A solution to Heat's starting five problem
May, 8, 2011
By Tom Haberstroh
AP Photo/Charles Krupa
In what has become a common sight recently, Mike Bibby and Zydrunas Ilgauskas have been defenseless in the playoffs.
The Heat’s starting lineup finally dug a hole the team couldn’t climb out of. For the sixth straight game, the starting unit of Mike Bibby and Zydrunas Ilgauskas next to the Big Three was outscored by the opponent, this time by a whopping 19 points in just 10 minutes of action.
Nineteen points in 10 minutes. That drops the unit's playoff plus-minus to an NBA-low minus-69, meaning the starting lineup has been outscored by 69 points while on the floor.
When asked about the starting five after Saturday’s loss, Heat coach Erik Spoelstra said, “We’ll evaluate everything, A to Z.”
As in, Anthony to Zydrunas.
Spoelstra has been loyal to his starting lineup to the point of stubbornness. Entering the game, Spoelstra has noted that the Heat were 6-1 in the playoffs with the current starting lineup. The Heat have been able to successfully stop the bleeding in the postseason because of outstanding production from the reserve unit. The team has become dependent on heroic efforts, but Saturday, even a career-night from Joel Anthony, who recorded a double-double for just the second time in his career, couldn’t rescue them. Even 17 points and three steals from Mario Chalmers off the bench couldn’t save them.
The Celtics came out firing, and by the time Ilgauskas left the game with 6:33 remaining in the first quarter, the Heat were already down 16-7. The 7-foot-3 center was benched for the rest of the first half, a pattern here in the playoffs. When Ilgauskas started the second half, the Heat watched their two-point lead turn into an eight-point deficit within four minutes.
The shooting proficiencies of Bibby and Ilgauskas -- which have been completely absent in the playoffs – were supposed to space the floor and open up the driving lanes for the Heat’s Big Three to penetrate and go to work. But that hasn’t been the case. In fact, it’s been quite the opposite. Bibby has shot 7-for-28 (25 percent) from beyond the arc in the playoffs, while Ilgauskas has shot 3-for-8 on long 2s. Combined, the two are a horrific 12-for-48 (25 percent) beyond 15 feet in the playoffs.
When Bibby and Ilgauskas aren’t hitting their shots, they serve very little purpose on the offensive end because they can't, at this stage in their careers, create their own shots. The inaccuracies are particularly damaging because Ilgauskas and Bibby are toxic as defenders on the other end of the floor. Yes, the Heat understood they’d have to hide the two veterans on defense, but the truth is that the offense has been just as disastrous.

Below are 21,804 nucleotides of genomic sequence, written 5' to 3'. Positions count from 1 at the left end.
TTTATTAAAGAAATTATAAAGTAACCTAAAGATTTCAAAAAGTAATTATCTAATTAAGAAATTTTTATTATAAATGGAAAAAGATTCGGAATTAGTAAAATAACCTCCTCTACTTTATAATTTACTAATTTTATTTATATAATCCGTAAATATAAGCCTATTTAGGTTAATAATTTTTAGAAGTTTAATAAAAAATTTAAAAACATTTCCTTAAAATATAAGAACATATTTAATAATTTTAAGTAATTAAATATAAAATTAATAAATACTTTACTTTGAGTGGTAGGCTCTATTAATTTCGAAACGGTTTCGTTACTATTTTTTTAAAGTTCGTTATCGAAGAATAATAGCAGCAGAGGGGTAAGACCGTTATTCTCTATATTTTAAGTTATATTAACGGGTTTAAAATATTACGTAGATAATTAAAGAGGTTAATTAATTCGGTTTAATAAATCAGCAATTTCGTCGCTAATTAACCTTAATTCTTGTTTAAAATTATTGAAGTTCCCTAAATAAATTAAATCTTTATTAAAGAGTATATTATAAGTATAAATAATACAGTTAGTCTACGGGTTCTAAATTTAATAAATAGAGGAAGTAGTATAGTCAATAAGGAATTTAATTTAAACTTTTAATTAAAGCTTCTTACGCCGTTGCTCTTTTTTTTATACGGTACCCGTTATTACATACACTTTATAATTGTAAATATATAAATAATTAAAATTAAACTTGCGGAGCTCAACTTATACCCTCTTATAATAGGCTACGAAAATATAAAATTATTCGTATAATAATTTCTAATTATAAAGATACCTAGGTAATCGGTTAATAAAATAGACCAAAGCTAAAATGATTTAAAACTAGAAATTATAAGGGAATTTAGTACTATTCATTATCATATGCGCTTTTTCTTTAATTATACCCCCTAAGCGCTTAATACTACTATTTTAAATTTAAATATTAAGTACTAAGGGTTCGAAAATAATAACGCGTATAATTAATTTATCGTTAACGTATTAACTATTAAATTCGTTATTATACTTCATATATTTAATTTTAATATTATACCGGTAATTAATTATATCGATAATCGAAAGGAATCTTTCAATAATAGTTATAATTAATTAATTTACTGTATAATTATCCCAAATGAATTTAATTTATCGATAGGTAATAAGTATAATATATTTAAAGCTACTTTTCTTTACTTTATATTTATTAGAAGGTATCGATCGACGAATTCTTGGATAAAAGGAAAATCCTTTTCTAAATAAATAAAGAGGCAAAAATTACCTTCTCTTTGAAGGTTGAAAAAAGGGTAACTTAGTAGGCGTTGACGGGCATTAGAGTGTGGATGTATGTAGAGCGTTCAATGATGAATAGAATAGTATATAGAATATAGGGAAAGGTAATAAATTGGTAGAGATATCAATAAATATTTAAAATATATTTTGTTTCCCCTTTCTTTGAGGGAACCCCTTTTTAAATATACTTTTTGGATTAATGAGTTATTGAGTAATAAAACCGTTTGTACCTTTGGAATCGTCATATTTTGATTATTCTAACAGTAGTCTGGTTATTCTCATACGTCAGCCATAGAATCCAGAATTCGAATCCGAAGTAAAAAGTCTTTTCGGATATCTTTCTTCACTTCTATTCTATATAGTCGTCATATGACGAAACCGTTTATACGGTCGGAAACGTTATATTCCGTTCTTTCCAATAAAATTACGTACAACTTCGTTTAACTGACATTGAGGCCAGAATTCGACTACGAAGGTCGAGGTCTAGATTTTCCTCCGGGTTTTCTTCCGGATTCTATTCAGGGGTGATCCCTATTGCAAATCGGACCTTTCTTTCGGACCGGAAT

So what can the Heat do about it?
Plugging Anthony into the starting five would be a good first step. We’ve written about this topic ad nauseum, but it’s worth repeating again: The Heat are a machine when Anthony complements the Big Three. Handcuffing Bibby to Anthony offers the Heat the best of both worlds: a shooter and a defender. Amazingly, the backup center was plus-5 in a game in which the Heat lost by 16 points -- meaning the Heat outscored the Celtics by five points with Anthony out there.
The Heat have been giving Anthony starter's minutes every game, so the issue isn’t playing time. It’s a matter of timing.
Simply put, when the Celtics have sent out their best five, the Heat have not sent out their best five. And on Saturday, it caught up to them.
After Friday’s practice in Miami, Spoelstra indicated that he was reluctant to tinker with the starting unit because of the potential butterfly effect on the rest of the rotation. If he starts Anthony, he cannot play him 48 minutes, no matter how tireless he seems. If Anthony were to receive 10 minutes of rest, Spoelstra would have to decide who to play at the 5 against Boston’s second unit.
Would Spoelstra assign Ilgauskas on Glen Davis? A better question would be whether he plays Ilgauskas at all, now that Nenad Krstic has been displaced from the Boston rotation. If Rivers continues to work Shaquille O’Neal into the rotation, that may present an opportunity to give Ilgauskas some minutes to run pick-and-pops with LeBron James and make Shaq work away from the rim. But Erick Dampier, a larger body to push Shaq out of the paint, may be the stronger battery off the bench in that situation. Whatever the case is, the Heat can hide Ilgauskas or Dampier during 10 minutes against the Celtics' second unit rather than against Boston's best.
Ultimately, the reality is that the Heat are not 6-2 in the playoffs because of the starting lineup. They are 6-2 in the playoffs despite the starting lineup.